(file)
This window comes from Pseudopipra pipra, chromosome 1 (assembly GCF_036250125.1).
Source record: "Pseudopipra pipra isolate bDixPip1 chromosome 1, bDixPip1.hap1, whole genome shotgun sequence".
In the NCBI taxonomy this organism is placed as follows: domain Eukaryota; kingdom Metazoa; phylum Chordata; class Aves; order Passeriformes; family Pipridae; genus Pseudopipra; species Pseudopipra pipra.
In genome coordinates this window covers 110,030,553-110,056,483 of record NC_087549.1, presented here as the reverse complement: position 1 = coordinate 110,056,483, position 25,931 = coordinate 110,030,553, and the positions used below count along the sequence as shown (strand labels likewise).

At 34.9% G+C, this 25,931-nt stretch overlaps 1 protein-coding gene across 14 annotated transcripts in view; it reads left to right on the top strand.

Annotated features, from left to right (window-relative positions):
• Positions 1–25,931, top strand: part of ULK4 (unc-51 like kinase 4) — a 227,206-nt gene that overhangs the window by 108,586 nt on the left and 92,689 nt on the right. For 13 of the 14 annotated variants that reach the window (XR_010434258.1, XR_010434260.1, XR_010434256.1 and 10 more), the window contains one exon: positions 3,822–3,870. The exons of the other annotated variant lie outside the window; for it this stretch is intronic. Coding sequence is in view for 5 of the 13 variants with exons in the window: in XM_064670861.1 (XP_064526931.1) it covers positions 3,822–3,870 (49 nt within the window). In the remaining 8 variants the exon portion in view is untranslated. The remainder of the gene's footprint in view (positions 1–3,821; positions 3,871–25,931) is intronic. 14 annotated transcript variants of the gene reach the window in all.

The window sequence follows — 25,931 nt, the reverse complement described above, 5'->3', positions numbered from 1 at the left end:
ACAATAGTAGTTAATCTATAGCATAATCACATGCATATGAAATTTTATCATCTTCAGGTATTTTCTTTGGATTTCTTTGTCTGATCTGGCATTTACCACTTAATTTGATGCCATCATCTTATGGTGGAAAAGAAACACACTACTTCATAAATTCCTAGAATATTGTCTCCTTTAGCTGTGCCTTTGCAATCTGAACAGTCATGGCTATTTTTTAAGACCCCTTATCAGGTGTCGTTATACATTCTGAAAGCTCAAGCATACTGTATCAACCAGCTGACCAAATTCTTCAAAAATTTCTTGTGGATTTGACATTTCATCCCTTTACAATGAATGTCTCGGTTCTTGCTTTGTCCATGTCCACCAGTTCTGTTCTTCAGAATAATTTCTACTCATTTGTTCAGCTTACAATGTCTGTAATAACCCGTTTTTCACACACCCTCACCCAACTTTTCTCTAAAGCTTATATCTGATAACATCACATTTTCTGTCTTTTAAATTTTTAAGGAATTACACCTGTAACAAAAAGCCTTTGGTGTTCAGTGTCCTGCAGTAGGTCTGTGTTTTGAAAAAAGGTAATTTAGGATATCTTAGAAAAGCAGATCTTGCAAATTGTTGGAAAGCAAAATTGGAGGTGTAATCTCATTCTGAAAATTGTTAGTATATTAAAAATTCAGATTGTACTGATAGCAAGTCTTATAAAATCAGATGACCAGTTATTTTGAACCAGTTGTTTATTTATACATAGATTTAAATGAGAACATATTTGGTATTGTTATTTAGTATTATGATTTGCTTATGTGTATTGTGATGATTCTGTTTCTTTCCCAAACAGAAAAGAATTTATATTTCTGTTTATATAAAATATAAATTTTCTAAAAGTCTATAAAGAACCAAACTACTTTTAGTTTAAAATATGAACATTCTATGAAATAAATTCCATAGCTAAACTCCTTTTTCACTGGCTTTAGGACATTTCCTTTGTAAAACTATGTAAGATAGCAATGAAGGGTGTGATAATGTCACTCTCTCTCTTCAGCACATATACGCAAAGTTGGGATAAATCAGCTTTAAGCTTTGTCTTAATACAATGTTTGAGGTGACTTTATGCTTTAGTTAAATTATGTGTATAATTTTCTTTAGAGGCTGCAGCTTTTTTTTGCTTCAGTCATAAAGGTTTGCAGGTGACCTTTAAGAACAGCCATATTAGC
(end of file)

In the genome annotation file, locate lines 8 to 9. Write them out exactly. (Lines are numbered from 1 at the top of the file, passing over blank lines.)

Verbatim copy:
The window sequence follows — 25,931 nt, the reverse complement described above, 5'->3', positions numbered from 1 at the left end:
ACAATAGTAGTTAATCTATAGCATAATCACATGCATATGAAATTTTATCATCTTCAGGTATTTTCTTTGGATTTCTTTGTCTGATCTGGCATTTACCACTTAATTTGATGCCATCATCTTATGGTGGAAAAGAAACACACTACTTCATAAATTCCTAGAATATTGTCTCCTTTAGCTGTGCCTTTGCAATCTGAACAGTCATGGCTATTTTTTAAGACCCCTTATCAGGTGTCGTTATACATTCTGAAAGCTCAAGCATACTGTATCAACCAGCTGACCAAATTCTTCAAAAATTTCTTGTGGATTTGACATTTCATCCCTTTACAATGAATGTCTCGGTTCTTGCTTTGTCCATGTCCACCAGTTCTGTTCTTCAGAATAATTTCTACTCATTTGTTCAGCTTACAATGTCTGTAATAACCCGTTTTTCACACACCCTCACCCAACTTTTCTCTAAAGCTTATATCTGATAACATCACATTTTCTGTCTTTTAAATTTTTAAGGAATTACACCTGTAACAAAAAGCCTTTGGTGTTCAGTGTCCTGCAGTAGGTCTGTGTTTTGAAAAAAGGTAATTTAGGATATCTTAGAAAAGCAGATCTTGCAAATTGTTGGAAAGCAAAATTGGAGGTGTAATCTCATTCTGAAAATTGTTAGTATATTAAAAATTCAGATTGTACTGATAGCAAGTCTTATAAAATCAGATGACCAGTTATTTTGAACCAGTTGTTTATTTATACATAGATTTAAATGAGAACATATTTGGTATTGTTATTTAGTATTATGATTTGCTTATGTGTATTGTGATGATTCTGTTTCTTTCCCAAACAGAAAAGAATTTATATTTCTGTTTATATAAAATATAAATTTTCTAAAAGTCTATAAAGAACCAAACTACTTTTAGTTTAAAATATGAACATTCTATGAAATAAATTCCATAGCTAAACTCCTTTTTCACTGGCTTTAGGACATTTCCTTTGTAAAACTATGTAAGATAGCAATGAAGGGTGTGATAATGTCACTCTCTCTCTTCAGCACATATACGCAAAGTTGGGATAAATCAGCTTTAAGCTTTGTCTTAATACAATGTTTGAGGTGACTTTATGCTTTAGTTAAATTATGTGTATAATTTTCTTTAGAGGCTGCAGCTTTTTTTTGCTTCAGTCATAAAGGTTTGCAGGTGACCTTTAAGAACAGCCATATTAGC